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In an attempt to improve quality and control costs, health plans are creating tiered products that encourage enrollees to seek care from “high-value” physicians. However, tiered products may limit access to care because patients may have to travel unreasonable distances to visit the nearest high-value physician.
To assess geographic access to high-value physicians, particularly for disadvantaged populations.
Cross-sectional observational study.
Physicians and adult patients in Massachusetts.
Travel time from census block centroid to nearest physician address under two scenarios: patients can see (1) any physician or (2) only high-value physicians.
Among the physicians, 768 (20.9%) primary care physicians (PCPs), 225 (26.6%) obstetricians/gynecologists, 69 (10.3%) cardiologists, and 31 (6.0%) general surgeons met the definition of high-value. Statewide mean travel times to the nearest PCP, obstetrician/gynecologist, cardiologist, or general surgeon under the two scenarios (any physician vs. only high-value physicians) were 2.8 vs. 4.8, 6.0 vs. 7.2, 7.0 vs. 12.4, and 6.6 vs. 14.8 minutes, respectively. Across the four specialties, between 89.4%–99.4% of the population lived within 30 minutes of the nearest high-value physician. Rural populations had considerably longer travel times to see high-value physicians, but other disadvantaged populations generally had shorter travel times than comparison groups.
Most patients in Massachusetts are likely to have reasonable geographic access to high-value physicians in tiered health plans. However, local demographics, especially rural residence, should be taken into consideration when applying tiered health plans broadly. Future work should investigate whether patients can and will switch to receive care from high-value physicians.
The online version of this article (doi:10.1007/s11606-010-1607-3) contains supplementary material, which is available to authorized users.
In an effort to improve the value of care received by their enrollees, health plans are creating products in which enrollees have an incentive or are forced to seek care from “high-value” (i.e., low cost and high quality) physicians or hospitals.1 In a selective network, patients can only be reimbursed for care from high-value physicians. In tiered networks, enrollees pay differential co-payments based on value. For example, an enrollee may have a copayment of $15 for seeing a high-value physician versus $25 for a low-value physician.2 In theory these products encourage patients to seek care from high-value physicians, and, in response to losing patients, “low-value” physicians would seek to improve the quality and decrease the costs of their care.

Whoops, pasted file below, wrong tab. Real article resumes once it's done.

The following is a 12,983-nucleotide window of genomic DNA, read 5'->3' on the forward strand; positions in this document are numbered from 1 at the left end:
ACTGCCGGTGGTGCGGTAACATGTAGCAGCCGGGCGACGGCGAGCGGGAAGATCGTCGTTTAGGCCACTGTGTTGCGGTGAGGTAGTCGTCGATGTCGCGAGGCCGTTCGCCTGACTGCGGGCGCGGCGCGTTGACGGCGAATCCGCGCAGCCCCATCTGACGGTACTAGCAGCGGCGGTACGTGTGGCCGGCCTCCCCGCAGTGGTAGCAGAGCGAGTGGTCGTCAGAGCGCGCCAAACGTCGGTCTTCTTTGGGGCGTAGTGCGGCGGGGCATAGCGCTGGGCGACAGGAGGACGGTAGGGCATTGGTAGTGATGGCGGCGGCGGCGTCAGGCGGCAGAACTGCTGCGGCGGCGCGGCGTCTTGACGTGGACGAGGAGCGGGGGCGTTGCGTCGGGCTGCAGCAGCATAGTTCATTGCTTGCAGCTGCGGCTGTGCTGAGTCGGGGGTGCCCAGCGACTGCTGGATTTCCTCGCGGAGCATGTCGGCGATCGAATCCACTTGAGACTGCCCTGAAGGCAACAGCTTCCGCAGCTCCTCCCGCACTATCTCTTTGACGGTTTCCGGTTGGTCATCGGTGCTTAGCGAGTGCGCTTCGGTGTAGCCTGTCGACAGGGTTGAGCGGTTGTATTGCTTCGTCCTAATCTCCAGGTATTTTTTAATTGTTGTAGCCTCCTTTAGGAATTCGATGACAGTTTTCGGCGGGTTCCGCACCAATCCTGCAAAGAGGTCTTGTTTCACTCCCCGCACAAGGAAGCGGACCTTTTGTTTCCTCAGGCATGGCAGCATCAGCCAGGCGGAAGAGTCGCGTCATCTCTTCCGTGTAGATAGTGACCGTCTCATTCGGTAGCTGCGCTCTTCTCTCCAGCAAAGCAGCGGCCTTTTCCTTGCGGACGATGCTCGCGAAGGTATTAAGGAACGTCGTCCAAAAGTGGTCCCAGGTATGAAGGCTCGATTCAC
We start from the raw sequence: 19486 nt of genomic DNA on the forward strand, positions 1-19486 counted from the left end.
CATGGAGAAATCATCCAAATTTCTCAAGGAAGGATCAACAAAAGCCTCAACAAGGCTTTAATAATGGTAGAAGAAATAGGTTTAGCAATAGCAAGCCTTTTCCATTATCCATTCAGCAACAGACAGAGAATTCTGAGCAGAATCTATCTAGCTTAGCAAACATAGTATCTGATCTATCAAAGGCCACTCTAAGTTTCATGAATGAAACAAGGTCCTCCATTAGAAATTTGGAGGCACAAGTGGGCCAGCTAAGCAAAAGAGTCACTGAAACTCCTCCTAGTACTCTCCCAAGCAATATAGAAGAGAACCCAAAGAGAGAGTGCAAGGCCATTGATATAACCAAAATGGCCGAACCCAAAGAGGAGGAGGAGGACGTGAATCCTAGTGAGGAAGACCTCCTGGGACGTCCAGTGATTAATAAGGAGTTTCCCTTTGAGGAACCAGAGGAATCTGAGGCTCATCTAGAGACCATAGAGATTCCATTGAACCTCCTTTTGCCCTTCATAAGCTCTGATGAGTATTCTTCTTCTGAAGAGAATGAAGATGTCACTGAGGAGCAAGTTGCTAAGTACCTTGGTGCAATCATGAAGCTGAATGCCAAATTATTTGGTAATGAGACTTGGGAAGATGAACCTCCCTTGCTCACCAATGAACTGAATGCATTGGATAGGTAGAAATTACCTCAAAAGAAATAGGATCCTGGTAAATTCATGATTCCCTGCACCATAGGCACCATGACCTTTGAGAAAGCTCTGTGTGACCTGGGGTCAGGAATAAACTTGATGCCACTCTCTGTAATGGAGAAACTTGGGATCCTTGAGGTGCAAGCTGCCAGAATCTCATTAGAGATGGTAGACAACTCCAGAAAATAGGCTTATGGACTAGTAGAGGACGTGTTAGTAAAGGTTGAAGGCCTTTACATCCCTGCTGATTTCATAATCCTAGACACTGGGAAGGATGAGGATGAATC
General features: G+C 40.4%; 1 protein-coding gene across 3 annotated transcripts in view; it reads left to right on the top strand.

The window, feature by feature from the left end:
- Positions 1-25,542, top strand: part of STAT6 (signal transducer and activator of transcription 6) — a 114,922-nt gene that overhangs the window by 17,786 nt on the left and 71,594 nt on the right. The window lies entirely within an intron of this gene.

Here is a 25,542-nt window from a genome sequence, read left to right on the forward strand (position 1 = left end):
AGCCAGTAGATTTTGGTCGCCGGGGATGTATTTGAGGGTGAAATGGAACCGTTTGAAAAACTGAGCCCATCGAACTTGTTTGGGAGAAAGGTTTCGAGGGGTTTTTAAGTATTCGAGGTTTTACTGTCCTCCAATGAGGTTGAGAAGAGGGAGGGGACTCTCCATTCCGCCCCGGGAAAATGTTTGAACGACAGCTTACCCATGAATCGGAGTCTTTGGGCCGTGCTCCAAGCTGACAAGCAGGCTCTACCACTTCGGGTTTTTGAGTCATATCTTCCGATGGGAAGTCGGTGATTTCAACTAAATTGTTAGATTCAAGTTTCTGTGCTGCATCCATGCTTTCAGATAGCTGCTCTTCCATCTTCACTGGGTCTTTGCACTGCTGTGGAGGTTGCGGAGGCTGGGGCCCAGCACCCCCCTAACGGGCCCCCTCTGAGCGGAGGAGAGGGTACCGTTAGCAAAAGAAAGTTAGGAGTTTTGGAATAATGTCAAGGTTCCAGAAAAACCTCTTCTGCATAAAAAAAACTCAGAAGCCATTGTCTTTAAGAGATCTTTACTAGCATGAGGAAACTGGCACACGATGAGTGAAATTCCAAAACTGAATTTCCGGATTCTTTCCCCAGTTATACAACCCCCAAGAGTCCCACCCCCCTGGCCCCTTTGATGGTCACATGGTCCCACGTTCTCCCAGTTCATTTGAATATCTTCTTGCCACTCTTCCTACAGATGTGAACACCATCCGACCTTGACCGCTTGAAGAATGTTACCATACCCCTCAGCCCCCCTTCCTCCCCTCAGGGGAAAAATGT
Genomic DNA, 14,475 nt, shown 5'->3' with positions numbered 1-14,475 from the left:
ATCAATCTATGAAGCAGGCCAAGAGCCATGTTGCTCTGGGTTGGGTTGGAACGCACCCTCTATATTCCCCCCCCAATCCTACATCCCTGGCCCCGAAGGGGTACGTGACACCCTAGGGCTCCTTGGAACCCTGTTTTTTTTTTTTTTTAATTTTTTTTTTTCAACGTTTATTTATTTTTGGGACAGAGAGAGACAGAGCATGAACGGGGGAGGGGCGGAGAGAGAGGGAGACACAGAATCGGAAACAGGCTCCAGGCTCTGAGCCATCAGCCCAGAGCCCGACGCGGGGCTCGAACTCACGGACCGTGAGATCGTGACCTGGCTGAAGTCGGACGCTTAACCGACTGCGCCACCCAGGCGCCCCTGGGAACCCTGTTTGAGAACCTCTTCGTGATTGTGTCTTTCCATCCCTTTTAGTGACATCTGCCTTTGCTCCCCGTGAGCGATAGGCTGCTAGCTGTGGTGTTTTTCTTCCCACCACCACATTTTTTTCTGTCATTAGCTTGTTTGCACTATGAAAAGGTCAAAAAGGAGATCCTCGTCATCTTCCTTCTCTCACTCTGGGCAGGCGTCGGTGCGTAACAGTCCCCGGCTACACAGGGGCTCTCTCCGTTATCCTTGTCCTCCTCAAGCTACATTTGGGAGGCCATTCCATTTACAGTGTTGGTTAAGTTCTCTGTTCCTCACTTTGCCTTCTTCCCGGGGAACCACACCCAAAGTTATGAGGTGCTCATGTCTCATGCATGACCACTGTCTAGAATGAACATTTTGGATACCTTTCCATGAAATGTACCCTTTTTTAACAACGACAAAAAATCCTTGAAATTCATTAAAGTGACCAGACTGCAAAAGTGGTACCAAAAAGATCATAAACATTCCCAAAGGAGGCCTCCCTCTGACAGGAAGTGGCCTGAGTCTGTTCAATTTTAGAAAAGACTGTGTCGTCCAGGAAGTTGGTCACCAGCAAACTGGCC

Selective and tiered health plan products have generated significant controversy. Most of the concern has focused on the methodology for creating quality and cost metrics.3–6 An additional concern is whether patients are able to switch from low-value physicians to high-value physicians. If a patient must travel a significantly greater distance to see a high-value physician, his or her ability to switch to a high-value physician may be limited. Without reasonable access to high-value physicians, a tiered network would simply lead to higher patient out-of-pocket costs without improving healthcare cost and quality. Concerns about access are particularly relevant for sociodemographic groups which already suffer from health disparities, such as the poor, certain racial minorities, or those that live in rural areas.7,8 Tiered networks might exacerbate existing disparities because physicians may selectively avoid certain patients and on average it may be more difficult for these patients to travel longer distances9,10.
To address this concern, we examined the impact of a tiered health plan on geographic access by looking at the travel times from patients to physicians. Using methods similar to those used by many health plans, we created quality and cost profiles to identify high-value physicians in adult primary care and in three sub-specialties in Massachusetts. We then compared access to care under two scenarios, one where patients could see any physician and one where patients could see only high-value physicians. Our analyses focused on the whole population as well as certain socio-demographic groups. Our hypothesis was that access to high-value physicians would be insufficient, particularly for disadvantaged populations.
Our data sources, physician population, and patient population use for creating physician profiles are described in more depth elsewhere.11 In brief, four health plans in Massachusetts, who together have an estimated 85% of commercial enrollees in the state, provided us with all of their claims (i.e., professional, facility, pharmaceutical, and ancillary) for 2004-5. Patient data were used if the patients were continuously enrolled for the two years, had filed at least one claim, and were 18 to 64 years old.